Elizabeth was asked by her English teacher to write an essay for our local newspaper. She was having a hard time coming up with a topic, but in the middle of the night this idea came to her…God-inspired, in other words! Here is her essay that appeared in the religion section of our newspaper yesterday:
With the holiday season inevitably come remakes of classic Christmas movies, and one of the newest this year is an animated version of Charles Dickens’ “A Christmas Carol.” I attended this with some of my friends recently, and it was overall a pretty entertaining movie. I didn’t expect to get a type of theology lesson out of it, but that’s what ended up happening. On the way home, my friend brought up the scene in which Ebenezer Scrooge looks out his windows and sees ghosts lining the streets, all tormented and weighed down by lengthy chains wrapping around their bodies, symbolizing the evil deeds they had done while alive.
“It just made me so thankful that in the end, we don’t have to worry about our good deeds outweighing the bad,” she said to me. “I mean, if we’re Christians, God’s forgiveness can cover all of that.”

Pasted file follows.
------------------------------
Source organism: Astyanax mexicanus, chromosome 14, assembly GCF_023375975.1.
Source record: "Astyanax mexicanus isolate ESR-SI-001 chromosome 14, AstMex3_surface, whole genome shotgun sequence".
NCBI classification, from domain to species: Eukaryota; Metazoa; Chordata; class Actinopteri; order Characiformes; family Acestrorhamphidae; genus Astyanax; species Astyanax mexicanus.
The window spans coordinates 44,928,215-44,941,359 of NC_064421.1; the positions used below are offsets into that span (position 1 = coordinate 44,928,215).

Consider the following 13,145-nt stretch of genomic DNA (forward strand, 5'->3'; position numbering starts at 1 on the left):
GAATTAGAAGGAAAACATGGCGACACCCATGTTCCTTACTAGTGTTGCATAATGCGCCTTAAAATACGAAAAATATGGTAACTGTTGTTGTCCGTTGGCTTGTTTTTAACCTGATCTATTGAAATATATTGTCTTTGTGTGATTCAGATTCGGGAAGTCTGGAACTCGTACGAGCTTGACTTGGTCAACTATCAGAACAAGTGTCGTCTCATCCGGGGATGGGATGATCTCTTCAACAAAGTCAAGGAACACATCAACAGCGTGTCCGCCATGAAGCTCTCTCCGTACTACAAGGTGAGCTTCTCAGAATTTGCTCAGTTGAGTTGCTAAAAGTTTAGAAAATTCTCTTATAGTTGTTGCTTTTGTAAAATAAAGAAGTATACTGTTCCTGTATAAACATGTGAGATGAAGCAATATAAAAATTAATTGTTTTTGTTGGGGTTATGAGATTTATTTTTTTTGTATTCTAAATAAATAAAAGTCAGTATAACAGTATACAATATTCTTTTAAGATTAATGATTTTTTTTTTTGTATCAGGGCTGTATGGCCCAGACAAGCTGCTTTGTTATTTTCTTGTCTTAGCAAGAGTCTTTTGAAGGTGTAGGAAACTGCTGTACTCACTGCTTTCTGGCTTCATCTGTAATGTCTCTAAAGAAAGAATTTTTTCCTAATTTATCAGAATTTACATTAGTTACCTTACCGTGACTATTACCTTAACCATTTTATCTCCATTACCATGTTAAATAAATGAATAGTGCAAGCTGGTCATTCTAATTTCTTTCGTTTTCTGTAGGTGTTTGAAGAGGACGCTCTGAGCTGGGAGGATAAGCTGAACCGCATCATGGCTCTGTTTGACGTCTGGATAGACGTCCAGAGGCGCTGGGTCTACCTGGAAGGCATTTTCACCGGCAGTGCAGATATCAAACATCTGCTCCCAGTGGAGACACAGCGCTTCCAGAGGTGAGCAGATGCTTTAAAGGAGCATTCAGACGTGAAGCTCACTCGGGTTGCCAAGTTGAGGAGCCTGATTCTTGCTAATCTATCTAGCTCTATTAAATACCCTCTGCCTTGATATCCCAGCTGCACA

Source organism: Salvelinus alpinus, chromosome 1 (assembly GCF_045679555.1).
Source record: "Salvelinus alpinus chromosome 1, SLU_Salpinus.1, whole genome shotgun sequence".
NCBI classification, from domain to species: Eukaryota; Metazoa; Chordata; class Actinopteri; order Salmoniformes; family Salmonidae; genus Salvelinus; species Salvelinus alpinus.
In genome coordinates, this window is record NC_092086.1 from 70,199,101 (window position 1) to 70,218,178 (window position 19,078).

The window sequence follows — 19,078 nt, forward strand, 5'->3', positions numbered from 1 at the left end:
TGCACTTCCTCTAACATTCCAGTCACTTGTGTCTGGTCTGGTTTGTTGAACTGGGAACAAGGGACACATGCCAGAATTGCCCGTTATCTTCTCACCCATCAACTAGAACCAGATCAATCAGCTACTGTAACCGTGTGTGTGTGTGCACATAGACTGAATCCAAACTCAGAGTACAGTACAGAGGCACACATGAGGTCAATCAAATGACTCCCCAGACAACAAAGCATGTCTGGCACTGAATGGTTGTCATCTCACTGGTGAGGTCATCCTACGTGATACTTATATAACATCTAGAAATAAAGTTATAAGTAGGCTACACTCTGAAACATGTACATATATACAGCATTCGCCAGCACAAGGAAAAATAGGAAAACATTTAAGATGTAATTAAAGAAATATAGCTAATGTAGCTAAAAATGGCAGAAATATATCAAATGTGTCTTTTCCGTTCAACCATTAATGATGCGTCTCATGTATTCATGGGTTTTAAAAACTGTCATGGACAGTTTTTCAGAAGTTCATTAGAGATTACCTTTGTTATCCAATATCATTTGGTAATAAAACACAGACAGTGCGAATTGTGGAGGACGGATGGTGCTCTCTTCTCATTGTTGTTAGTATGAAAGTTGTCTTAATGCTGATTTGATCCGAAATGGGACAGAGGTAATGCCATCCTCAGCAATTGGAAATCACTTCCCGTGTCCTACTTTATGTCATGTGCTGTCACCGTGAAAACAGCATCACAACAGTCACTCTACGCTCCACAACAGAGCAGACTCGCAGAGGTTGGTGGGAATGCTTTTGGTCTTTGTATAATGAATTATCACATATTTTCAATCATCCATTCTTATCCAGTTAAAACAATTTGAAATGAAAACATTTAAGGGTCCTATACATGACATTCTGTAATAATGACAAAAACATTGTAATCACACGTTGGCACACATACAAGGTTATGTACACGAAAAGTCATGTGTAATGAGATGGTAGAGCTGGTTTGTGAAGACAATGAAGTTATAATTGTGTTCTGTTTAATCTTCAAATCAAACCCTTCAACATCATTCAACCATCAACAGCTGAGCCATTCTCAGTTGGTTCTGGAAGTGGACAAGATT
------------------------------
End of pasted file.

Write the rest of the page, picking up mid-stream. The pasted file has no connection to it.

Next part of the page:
I had never really thought of Dickens’ epic Christmas tale in that way before, but now it has a whole new level of meaning to me. Imagine if we really did have to do penance for every sin, every malicious act or little slip-up. There’d be so much reason to be afraid of death, not knowing if we would even end up in Heaven or if we had fallen just short.
Christmas is generally only thought of as the time when Jesus came into this world, but what Christmas represents is more than that. His birth, eventual death on the cross, and subsequent resurrection meant that any human being from that point on had freedom from daily sacrifices, regulations, and from the generally legalistic nature of the religion of the day. This does not mean that we can take advantage of His grace and do whatever we want, but rather we can live, not in total fear of God, but in awe of Him and His mercy towards us as sinners.
Instead of, like Scrooge, trying to make atonement day after day for our sinful pasts, we can have a whole new life in Him, and that all started when, as Philippians 2:7 states, he “made himself nothing, taking the very nature of a servant, being made in human likeness.” Christmas isn’t simply about celebrating Christ’s newborn life as a human being, but it’s also about the beginning of our new lives through Him.